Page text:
Internet Archive releases more than 200 retro LCD, LED games

Finally, you can play the clunky Tiger Electronics games you used to love in your browser.

Morgan Little Senior Director, Audience
Morgan leads the teams managing CNET's presence and content across social media, news platforms and more after stints in the marketing world and LA Times. Eventually his last byline on the site will be about something other than Godzilla
Morgan Little

This Mortal Kombat's a bit different from the one most of us remember.

Internet Archive

Toy stores, back when they existed, used to be filled with cheaply made handheld games. These games would often be played on simple LCD displays with an array of art assets that would turn off and on depending on the player's activity. If you ever saw a kid in 1991 playing an MC Hammer game, you know exactly what we're talking about.

To save these games from languishing in landfills forever, the Internet Archive has released more than 200 retro games that use LCD, VGD or LED technology. The titles range from the obvious (Sonic the Hedgehog, Battletoads and Gauntlet) to the obscure (who's Karnov?). But the team ran into a challenge unique to these games. Unlike other gaming-preservation efforts, this project focused on games inextricably tied to their hardware.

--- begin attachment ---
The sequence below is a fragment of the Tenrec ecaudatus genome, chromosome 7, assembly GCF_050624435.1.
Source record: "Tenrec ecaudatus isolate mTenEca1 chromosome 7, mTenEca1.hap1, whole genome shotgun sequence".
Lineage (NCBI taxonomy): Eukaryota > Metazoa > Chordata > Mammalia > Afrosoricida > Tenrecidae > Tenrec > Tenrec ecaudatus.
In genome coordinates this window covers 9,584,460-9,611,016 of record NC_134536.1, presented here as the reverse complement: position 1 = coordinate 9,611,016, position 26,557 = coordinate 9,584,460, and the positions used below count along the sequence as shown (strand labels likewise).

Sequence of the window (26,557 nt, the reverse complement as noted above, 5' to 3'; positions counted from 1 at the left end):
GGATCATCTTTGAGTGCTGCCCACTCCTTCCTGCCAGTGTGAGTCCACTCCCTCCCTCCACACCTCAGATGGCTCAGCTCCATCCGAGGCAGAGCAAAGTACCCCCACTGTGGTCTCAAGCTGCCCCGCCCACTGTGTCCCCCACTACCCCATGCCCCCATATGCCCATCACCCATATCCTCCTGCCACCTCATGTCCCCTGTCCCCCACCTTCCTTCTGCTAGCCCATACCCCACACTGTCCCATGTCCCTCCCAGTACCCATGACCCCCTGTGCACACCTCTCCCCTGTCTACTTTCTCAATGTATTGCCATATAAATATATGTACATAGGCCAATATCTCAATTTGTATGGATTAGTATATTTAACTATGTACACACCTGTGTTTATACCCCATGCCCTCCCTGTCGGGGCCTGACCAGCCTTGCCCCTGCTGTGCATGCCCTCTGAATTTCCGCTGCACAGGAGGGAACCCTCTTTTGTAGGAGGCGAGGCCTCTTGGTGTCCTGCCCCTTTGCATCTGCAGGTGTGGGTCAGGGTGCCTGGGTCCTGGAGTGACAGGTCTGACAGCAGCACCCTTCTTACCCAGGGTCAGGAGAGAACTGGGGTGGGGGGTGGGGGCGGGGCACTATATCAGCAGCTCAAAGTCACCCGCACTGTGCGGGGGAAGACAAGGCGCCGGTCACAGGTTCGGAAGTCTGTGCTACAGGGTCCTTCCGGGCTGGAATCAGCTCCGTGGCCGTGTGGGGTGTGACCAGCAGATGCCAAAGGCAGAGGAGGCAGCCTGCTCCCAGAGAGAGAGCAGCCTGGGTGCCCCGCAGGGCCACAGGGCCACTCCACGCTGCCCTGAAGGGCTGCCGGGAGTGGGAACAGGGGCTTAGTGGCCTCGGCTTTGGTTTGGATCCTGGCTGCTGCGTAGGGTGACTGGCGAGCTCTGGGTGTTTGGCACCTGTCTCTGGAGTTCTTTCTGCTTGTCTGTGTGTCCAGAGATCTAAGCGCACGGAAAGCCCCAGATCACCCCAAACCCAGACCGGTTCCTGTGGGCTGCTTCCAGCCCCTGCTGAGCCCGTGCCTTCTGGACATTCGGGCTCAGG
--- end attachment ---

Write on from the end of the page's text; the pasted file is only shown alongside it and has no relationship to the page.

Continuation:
"The plastic is such a major component of the experience that it may not be enough for some researchers and users to be handed a version of the visual output to really know what the game was like," internet historian Jason Scott said in a post announcing the archive's release.

After all, it's hard to replicate the experience of playing this pyramid in a browser.



Internet Archive

Still, aside from digging through your parents' attic and finding that old handheld copy of Double Dragon, the Internet Archive is the best way to revisit these forgotten gaming relics.